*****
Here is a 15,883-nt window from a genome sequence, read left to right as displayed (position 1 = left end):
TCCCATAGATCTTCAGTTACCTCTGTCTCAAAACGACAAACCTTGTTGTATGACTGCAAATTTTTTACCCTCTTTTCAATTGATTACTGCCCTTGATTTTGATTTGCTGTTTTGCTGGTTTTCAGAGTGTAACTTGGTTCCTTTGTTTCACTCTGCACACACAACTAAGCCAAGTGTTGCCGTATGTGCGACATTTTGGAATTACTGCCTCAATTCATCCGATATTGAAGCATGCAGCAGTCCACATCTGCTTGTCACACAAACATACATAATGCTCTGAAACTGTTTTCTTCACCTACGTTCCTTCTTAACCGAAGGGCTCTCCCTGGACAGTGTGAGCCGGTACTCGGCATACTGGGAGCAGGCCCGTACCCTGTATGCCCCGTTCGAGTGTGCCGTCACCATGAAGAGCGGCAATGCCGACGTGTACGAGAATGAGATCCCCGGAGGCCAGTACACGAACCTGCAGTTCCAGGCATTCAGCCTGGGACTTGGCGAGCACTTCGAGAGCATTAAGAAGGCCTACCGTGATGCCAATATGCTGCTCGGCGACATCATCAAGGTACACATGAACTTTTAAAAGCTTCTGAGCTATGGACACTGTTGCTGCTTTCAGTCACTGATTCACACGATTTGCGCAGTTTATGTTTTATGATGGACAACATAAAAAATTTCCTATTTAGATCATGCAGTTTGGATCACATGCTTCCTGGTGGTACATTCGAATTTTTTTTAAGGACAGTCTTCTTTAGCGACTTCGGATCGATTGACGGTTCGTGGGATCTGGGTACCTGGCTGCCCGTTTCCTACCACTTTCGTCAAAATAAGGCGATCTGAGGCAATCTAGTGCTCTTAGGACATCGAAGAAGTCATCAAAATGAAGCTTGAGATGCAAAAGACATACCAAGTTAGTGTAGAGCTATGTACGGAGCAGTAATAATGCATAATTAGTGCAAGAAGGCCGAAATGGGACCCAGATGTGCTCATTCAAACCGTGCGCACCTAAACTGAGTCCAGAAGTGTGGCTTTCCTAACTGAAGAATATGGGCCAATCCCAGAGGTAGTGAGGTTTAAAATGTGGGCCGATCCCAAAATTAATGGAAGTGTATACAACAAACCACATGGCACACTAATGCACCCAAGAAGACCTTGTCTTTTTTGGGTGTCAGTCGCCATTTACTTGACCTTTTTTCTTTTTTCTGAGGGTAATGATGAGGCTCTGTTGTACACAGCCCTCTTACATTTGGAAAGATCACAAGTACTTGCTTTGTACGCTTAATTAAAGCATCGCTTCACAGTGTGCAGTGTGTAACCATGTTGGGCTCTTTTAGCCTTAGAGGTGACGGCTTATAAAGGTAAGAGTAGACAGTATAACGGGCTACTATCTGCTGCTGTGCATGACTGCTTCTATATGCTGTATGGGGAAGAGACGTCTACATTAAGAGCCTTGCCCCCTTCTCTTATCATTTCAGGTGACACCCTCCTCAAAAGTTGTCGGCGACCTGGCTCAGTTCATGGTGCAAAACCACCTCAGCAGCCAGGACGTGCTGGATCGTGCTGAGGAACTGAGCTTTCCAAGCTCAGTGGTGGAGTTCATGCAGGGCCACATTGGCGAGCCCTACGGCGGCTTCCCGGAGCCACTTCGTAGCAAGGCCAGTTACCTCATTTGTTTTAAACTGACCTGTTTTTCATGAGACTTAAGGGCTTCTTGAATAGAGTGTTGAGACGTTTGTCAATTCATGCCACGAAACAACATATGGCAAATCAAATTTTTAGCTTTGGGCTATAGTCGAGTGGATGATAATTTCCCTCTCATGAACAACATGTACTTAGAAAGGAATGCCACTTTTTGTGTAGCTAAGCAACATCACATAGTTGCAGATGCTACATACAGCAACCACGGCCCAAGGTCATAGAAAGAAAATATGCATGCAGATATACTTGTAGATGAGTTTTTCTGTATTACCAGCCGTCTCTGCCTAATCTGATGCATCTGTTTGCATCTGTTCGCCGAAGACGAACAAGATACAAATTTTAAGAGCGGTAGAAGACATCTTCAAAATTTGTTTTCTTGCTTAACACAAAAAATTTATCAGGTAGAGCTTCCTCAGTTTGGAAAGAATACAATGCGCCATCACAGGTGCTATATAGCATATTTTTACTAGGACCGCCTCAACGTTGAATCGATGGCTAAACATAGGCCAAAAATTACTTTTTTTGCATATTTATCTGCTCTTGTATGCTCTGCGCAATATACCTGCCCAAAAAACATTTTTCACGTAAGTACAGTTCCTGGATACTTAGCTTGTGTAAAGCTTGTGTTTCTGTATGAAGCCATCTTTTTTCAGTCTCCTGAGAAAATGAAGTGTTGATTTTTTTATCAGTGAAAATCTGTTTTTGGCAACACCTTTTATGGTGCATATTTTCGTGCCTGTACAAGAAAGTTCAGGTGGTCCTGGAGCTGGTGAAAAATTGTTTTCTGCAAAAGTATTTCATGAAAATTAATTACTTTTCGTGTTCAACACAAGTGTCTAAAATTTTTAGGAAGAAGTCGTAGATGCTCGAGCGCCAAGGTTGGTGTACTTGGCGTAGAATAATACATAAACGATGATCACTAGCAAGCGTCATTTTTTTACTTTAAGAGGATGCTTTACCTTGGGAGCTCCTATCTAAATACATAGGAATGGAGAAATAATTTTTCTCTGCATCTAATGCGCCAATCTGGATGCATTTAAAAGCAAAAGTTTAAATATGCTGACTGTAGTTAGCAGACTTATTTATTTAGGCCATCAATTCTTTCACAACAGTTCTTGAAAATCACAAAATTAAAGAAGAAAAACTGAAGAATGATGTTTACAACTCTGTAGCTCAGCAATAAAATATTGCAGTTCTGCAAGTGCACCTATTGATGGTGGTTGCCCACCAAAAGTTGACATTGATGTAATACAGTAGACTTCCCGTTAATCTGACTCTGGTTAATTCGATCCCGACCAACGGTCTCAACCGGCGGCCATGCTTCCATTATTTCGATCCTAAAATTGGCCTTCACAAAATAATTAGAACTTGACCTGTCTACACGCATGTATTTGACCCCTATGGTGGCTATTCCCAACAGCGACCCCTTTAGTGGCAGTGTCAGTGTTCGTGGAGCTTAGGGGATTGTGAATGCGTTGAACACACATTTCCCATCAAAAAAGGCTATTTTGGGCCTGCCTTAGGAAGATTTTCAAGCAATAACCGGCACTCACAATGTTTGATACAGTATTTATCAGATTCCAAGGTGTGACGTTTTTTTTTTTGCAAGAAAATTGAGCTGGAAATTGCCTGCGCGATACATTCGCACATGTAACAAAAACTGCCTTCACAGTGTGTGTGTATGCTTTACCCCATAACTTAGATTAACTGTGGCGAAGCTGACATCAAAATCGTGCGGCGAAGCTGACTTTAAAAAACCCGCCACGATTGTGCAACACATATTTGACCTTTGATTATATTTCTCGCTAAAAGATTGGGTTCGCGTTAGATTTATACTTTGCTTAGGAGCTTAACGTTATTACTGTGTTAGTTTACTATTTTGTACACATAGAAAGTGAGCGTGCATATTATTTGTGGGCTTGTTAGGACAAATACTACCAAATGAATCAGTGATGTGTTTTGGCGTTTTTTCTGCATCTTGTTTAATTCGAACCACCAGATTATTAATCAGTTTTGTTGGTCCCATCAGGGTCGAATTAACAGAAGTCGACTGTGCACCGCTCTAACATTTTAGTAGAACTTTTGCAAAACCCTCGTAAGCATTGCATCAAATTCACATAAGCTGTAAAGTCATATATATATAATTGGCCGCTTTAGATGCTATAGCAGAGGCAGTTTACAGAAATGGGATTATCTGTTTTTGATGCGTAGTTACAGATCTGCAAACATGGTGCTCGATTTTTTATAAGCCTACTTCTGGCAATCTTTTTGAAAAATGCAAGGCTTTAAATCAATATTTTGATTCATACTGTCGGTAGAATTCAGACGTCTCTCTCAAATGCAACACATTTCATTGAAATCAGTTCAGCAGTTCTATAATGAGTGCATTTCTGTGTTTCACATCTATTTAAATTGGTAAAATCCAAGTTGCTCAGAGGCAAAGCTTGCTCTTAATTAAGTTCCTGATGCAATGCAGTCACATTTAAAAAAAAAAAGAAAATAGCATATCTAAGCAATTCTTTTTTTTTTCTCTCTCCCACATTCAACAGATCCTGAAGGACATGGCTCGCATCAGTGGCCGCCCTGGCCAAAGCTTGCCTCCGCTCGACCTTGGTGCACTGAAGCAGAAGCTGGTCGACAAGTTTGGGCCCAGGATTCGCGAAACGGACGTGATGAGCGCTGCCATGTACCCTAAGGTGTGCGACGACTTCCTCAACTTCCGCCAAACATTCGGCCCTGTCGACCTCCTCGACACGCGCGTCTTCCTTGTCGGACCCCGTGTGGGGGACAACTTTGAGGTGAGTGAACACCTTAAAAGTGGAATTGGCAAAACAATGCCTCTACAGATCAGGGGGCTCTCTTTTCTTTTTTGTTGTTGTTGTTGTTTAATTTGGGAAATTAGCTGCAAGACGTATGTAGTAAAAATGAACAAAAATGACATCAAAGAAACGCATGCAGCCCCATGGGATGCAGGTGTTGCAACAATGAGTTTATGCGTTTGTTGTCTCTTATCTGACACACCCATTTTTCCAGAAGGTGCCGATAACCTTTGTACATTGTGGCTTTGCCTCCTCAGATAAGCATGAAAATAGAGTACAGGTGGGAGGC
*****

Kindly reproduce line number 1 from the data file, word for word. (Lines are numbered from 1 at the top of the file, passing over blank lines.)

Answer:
Here is a 15,883-nt window from a genome sequence, read left to right as displayed (position 1 = left end):